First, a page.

Kathleen Fitzpatrick is the Director of Scholarly Communications at the Modern Language Association and a visiting faculty member in the English Department at New York University. She has published two books, The Anxiety of Influence: The American Novel in the Age of Television (Vanderbilt University Press, 2006), which analyzed the anxiety and vested interests surrounding the purported demise of literature, and Planned Obsolescence: Publishing, Technology, and the Future of the Academy (New York University Press, 2011), a fascinating and incisive look at the future of publishing and scholarship in the academy. She has a blog, also titled Planned Obsolescence, and she is a co-founder of MediaCommons, “a community network for scholars, students, and practitioners in media studies, promoting exploration of new forms of publishing…”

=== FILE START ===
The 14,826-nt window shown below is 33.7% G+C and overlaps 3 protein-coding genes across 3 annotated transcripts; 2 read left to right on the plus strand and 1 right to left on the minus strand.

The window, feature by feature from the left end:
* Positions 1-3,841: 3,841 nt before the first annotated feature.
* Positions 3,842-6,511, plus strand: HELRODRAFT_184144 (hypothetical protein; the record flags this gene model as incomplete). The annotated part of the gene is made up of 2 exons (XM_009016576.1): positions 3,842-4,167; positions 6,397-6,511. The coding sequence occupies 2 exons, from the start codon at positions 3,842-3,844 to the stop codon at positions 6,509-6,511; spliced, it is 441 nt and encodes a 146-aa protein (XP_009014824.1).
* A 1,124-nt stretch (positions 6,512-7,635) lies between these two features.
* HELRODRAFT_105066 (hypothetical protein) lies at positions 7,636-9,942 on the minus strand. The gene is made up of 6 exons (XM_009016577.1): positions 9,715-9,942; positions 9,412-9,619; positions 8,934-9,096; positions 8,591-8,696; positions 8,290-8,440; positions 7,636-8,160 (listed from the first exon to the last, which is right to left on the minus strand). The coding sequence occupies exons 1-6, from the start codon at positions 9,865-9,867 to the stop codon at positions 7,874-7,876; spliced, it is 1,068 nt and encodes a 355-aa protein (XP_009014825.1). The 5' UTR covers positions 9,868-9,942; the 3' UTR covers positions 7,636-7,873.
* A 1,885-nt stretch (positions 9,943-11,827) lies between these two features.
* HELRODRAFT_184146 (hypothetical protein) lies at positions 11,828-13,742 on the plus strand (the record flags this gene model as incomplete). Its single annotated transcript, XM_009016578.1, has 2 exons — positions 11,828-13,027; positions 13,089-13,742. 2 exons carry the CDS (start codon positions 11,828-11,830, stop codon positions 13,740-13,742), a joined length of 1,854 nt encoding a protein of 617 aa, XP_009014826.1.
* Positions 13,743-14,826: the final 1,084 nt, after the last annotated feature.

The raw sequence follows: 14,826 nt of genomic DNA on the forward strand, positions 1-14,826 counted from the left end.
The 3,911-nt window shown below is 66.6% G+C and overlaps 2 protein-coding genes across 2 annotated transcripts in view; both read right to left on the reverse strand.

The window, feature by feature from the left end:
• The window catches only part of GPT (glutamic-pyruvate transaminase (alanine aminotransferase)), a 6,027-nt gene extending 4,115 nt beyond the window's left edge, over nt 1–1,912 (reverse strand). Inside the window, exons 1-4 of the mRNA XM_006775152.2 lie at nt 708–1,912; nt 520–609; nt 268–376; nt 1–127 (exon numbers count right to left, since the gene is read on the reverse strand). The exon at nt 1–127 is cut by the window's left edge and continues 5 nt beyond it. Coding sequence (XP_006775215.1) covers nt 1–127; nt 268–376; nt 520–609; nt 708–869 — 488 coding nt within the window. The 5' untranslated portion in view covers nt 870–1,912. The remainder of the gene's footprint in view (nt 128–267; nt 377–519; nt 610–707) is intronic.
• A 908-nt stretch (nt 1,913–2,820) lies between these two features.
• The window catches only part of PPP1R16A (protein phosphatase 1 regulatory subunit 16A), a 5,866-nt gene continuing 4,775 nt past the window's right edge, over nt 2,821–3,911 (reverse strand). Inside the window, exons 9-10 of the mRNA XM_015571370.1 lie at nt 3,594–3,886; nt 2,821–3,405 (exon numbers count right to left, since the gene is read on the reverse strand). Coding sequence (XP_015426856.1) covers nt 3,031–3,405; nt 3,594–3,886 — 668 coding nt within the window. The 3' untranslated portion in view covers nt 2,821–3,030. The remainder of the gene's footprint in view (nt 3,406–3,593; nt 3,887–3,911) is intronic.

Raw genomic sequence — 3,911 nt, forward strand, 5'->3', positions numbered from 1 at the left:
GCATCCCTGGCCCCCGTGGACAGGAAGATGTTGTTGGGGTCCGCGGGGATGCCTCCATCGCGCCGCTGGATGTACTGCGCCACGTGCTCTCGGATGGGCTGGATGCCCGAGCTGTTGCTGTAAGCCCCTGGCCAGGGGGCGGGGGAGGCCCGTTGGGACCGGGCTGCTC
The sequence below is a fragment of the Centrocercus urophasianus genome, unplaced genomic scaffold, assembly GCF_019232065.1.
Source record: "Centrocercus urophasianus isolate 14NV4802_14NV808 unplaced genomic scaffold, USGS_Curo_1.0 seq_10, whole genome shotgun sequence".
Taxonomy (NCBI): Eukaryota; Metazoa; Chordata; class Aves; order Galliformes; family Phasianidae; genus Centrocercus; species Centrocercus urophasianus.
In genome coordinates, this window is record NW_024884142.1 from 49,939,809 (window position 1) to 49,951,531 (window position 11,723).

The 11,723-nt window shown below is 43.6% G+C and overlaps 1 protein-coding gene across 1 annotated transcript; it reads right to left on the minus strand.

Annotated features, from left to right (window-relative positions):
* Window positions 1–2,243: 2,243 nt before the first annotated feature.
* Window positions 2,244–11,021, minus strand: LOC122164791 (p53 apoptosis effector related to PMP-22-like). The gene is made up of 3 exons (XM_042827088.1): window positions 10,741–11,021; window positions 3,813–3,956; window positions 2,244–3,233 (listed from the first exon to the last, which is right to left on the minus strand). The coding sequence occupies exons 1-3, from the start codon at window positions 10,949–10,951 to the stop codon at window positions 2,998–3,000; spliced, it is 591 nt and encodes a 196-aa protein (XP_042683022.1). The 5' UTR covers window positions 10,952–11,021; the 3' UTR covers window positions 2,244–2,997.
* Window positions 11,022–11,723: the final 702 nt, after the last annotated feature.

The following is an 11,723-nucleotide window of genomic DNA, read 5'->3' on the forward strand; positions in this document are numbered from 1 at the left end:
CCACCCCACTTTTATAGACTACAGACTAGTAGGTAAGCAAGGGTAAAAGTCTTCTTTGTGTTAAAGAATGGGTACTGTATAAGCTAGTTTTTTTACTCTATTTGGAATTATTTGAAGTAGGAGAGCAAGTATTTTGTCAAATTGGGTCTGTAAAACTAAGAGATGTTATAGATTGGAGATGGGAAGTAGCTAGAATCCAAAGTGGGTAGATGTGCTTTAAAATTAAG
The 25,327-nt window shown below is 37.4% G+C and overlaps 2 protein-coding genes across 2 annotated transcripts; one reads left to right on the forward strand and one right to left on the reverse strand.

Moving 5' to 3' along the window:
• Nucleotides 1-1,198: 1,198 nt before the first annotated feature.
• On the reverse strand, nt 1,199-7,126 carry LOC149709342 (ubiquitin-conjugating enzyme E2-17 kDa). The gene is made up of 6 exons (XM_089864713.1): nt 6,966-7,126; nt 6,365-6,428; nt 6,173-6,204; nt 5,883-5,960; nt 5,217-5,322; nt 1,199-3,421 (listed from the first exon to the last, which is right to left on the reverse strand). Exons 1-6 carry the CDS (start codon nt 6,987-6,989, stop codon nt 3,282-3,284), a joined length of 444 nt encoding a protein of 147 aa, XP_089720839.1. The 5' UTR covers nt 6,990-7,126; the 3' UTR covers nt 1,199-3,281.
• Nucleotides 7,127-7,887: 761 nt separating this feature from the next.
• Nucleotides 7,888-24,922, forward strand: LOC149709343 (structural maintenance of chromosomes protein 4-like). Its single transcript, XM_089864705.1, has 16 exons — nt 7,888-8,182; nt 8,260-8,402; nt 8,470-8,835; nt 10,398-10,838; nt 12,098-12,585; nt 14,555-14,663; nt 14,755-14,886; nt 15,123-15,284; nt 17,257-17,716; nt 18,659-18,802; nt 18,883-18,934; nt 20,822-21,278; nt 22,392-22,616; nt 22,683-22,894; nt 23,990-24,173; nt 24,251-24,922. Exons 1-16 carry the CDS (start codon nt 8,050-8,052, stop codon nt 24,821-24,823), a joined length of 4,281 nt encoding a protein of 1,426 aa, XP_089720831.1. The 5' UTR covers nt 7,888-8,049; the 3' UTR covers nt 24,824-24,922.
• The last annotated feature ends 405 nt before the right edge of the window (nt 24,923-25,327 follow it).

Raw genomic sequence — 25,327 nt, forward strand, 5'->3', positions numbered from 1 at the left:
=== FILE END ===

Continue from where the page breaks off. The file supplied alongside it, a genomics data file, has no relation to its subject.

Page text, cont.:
Kathleen Fitzpatrick gave a lecture at the Center for the Humanities at Temple (CHAT) on March 7, 2013, entitled “The Humanities in and for the Digital Age.” Before her talk, she kindly stopped by my office to discuss her work in scholarly communication and the digital humanities.
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